Caraccas,' now; you see, here was some unhappy vessel boarded off that coast. God help the poor souls that manned her—coral long ago."
"Right!" said the doctor. "See what it is to be a traveler. Right! And the amounts increase, you see, as he rose in rank."
There was little else in the volume but a few bearings of places noted in the blank leaves toward the end, and a table for reducing French, English, and Spanish moneys to a common value.
"Thrifty man!" cried the doctor. "He wasn't the one to be cheated."
"And now," said the squire, "for the other."
The paper had been sealed in several places with a thimble, by way of seal; the very thimble, perhaps, that I had found in the captain's pocket. The doctor opened the seals with great care, and there fell out the map of an island, with latitude and longitude, soundings, names of hills, and bays and inlets, and every particular that would be needed to bring a ship to a safe anchorage upon its shores. It was about nine miles long and five across, shaped, you might say, like a fat dragon standing up, and had two fine landlocked harbors, and a hill in the center, marked "The Spy-glass." There were several additions of a later date; but, above all, three crosses of red ink—two on the north part of the island, one in the southwest, and, beside this last, in the same red ink, and in a small, neat hand very different from the captain's tottery characters, these words: "Bulk of treasure here."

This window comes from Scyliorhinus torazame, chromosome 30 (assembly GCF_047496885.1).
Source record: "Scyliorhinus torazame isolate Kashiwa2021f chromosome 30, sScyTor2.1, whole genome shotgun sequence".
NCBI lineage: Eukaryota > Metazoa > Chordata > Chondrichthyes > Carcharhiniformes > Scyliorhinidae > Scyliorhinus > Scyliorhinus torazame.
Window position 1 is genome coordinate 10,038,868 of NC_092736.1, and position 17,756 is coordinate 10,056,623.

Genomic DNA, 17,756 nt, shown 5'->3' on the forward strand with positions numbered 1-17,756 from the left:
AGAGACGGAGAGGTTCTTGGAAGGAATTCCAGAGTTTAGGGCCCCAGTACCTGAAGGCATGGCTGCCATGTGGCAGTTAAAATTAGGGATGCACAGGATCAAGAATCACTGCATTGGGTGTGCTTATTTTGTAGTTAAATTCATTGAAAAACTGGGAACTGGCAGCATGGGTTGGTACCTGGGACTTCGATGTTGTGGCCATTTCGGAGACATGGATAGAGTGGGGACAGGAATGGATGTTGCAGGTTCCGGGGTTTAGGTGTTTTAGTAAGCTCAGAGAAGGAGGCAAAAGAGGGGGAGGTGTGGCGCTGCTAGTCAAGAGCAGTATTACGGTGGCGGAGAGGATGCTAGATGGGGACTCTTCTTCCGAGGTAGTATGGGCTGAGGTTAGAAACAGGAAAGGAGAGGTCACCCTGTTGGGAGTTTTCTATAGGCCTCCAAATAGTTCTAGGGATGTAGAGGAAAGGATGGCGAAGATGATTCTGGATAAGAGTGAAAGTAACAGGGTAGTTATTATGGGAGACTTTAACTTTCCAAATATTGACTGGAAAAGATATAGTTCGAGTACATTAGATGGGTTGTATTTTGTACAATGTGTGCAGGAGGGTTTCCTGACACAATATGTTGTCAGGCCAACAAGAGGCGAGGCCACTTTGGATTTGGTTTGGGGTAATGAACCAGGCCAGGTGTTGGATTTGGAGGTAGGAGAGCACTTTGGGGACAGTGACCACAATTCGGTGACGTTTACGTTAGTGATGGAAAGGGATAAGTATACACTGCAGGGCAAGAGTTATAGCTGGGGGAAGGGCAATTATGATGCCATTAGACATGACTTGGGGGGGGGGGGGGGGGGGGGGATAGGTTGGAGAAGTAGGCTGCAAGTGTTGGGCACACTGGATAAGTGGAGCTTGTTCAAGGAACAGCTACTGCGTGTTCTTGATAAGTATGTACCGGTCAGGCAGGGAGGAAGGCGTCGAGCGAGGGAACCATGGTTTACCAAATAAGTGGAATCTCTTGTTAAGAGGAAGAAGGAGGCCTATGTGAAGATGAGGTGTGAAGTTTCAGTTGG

Over on the back the same hand had written this further information:
Tall trees, Spy-glass shoulder, bearing a point to the N. of N.N.E.
Skeleton Island E.S.E. and by E.
The bar silver is in the north cache; you can find it by the trend of the east hummock, ten fathoms south of the black crag with the face on it.
The arms are easy found, in the sand hill, N. point of north inlet cape, bearing E. and a quarter N. J. F.